"In an F-16, to form a three dimensional picture, I look outside," said Ted, who flew F-16s for about four years before switching to armed Reapers, a drone that can carry Hellfire missiles and laser-guided bombs.
"In an aircraft, you can look outside, and you know how high you are from the ground. You know that the guys I am supporting are over there and the bad guys are over there," he said. "But here I have a picture, and it shows me turning left, but I don't feel myself turning. I don't feel the speed; I can't look quickly and see where everybody's at."
Instead, he said, "I have multiple computer screens showing two-dimensional information that I have to then mentally build that picture."
Col. J.J. Jinnette, the division chief in charge of the Air Forces' combat force management, agreed that even though drone pilots aren't physically in the aircraft, "they get a great deal of job satisfaction. They can see that what they are doing is making an impact downrange."
Would Jinnette, a former F-15E squadron commander who flew fighters in Iraq and Afghanistan, make the same choice Ted did?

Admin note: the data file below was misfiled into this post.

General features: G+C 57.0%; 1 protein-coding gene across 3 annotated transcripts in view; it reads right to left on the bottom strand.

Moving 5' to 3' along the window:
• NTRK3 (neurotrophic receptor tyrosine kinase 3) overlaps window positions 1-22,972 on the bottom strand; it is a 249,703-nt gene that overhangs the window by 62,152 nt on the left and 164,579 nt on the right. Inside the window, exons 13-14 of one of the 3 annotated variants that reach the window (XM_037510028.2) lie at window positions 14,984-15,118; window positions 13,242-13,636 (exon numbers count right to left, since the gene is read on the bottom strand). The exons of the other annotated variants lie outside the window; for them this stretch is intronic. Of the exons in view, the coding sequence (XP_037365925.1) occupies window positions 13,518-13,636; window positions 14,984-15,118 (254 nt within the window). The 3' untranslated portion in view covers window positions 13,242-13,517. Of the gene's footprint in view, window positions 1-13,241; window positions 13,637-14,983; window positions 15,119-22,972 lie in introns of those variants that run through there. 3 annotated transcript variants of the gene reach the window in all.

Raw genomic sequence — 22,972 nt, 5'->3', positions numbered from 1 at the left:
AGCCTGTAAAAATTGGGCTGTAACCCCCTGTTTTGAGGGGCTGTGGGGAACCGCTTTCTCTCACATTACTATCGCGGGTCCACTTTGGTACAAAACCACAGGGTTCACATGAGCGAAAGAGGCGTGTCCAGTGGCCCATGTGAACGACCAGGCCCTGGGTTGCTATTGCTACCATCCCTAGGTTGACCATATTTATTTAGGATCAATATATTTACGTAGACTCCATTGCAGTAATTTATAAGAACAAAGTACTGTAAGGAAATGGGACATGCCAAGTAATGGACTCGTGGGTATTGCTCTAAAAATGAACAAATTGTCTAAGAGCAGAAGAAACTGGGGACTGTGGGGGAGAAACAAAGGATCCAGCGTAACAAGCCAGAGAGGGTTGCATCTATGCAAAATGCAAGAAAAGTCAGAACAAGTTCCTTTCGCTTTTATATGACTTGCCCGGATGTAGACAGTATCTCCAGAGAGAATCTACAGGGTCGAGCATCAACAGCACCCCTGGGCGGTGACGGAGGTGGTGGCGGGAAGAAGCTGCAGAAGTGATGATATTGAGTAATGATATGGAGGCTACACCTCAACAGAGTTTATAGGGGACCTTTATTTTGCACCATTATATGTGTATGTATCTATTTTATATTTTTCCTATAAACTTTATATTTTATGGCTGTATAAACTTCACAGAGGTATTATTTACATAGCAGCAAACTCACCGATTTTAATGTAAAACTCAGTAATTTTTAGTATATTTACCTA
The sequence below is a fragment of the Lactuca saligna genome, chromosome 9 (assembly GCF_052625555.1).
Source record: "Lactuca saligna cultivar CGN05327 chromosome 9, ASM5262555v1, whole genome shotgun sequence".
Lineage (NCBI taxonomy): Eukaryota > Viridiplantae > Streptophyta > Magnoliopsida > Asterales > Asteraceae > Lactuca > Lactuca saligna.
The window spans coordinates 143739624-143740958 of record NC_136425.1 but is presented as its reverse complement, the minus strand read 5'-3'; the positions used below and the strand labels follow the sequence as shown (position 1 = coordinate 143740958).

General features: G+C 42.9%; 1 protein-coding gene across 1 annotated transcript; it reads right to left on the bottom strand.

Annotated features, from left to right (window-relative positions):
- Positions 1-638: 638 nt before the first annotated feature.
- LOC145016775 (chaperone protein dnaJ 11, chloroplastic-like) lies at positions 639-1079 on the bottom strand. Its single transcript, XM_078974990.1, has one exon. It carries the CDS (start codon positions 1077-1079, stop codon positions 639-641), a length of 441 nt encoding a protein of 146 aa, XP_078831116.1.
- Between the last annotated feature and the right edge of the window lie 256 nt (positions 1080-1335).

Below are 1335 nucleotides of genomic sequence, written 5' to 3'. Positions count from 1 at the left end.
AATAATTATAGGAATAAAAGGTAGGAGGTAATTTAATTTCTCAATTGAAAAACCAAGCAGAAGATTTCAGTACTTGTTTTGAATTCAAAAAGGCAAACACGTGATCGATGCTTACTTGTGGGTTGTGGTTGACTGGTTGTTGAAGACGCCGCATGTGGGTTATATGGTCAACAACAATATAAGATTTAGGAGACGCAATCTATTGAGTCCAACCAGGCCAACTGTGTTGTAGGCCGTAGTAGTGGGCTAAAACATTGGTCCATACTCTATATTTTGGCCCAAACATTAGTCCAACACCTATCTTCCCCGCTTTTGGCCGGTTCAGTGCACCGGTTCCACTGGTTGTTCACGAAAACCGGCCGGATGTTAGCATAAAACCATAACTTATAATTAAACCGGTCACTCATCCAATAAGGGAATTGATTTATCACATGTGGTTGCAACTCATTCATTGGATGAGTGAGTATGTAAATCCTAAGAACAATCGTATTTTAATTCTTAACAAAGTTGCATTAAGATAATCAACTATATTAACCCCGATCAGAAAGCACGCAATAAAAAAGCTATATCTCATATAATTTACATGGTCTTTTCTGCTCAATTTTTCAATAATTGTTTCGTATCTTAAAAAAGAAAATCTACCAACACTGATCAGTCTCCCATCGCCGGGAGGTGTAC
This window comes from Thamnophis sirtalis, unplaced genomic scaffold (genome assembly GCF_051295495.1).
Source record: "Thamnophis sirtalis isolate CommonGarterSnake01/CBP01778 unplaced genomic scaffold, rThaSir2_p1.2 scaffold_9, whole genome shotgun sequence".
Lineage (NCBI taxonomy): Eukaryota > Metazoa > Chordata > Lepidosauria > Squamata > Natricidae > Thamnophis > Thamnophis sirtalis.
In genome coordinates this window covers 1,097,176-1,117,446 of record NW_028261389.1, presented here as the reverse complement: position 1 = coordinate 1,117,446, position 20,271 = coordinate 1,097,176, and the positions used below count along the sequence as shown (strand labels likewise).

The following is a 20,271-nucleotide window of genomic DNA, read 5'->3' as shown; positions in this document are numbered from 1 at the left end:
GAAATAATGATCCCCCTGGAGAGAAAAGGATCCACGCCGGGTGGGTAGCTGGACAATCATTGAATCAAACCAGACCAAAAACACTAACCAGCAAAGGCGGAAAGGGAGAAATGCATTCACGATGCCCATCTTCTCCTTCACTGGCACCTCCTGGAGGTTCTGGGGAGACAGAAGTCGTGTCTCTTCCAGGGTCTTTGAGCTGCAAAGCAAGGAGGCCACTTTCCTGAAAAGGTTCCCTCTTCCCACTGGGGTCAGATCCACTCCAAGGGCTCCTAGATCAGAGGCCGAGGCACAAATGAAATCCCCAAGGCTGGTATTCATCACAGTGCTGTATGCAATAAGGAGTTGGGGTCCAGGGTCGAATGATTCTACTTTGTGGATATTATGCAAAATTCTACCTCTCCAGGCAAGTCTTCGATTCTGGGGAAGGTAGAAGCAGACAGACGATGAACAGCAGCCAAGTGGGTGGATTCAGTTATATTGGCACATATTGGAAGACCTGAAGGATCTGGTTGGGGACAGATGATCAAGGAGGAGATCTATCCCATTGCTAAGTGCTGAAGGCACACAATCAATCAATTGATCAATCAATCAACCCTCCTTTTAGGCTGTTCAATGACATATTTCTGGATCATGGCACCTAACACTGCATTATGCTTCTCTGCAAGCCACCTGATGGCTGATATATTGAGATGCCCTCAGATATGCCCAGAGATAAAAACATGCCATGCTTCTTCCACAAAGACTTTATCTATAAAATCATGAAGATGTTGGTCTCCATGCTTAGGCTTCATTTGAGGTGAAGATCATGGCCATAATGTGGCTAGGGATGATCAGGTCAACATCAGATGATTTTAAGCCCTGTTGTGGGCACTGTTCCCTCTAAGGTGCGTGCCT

His answer came quickly.
"No. I'm a fighter pilot," said Jinnette. "I love flying. You're talking to someone who just loves flying."
To attract more drone pilots, the Air Force has created a formal new career specialty within the service and is ending the system that forced drone assignments on fighter pilots. The new system creates a separate training pipeline for drone pilots.
In a recent survey, the Air Force asked 500 airmen who started out as pilots but had been shifted to drones if they would like to stay on in the unmanned aircraft field. There were 412 volunteers.
Those results, according to Air Force leaders, show that while a new career field may take 20 years to fully develop, this one is on its way.
Despite the end of the Iraq war and the withdrawal of U.S. troops from Afghanistan, top military leaders staunchly defend plans to boost the drone fleet in order to meet intelligence, surveillance and targeting needs of U.S. commanders in other hot spots, including the Pacific, Africa, and South America.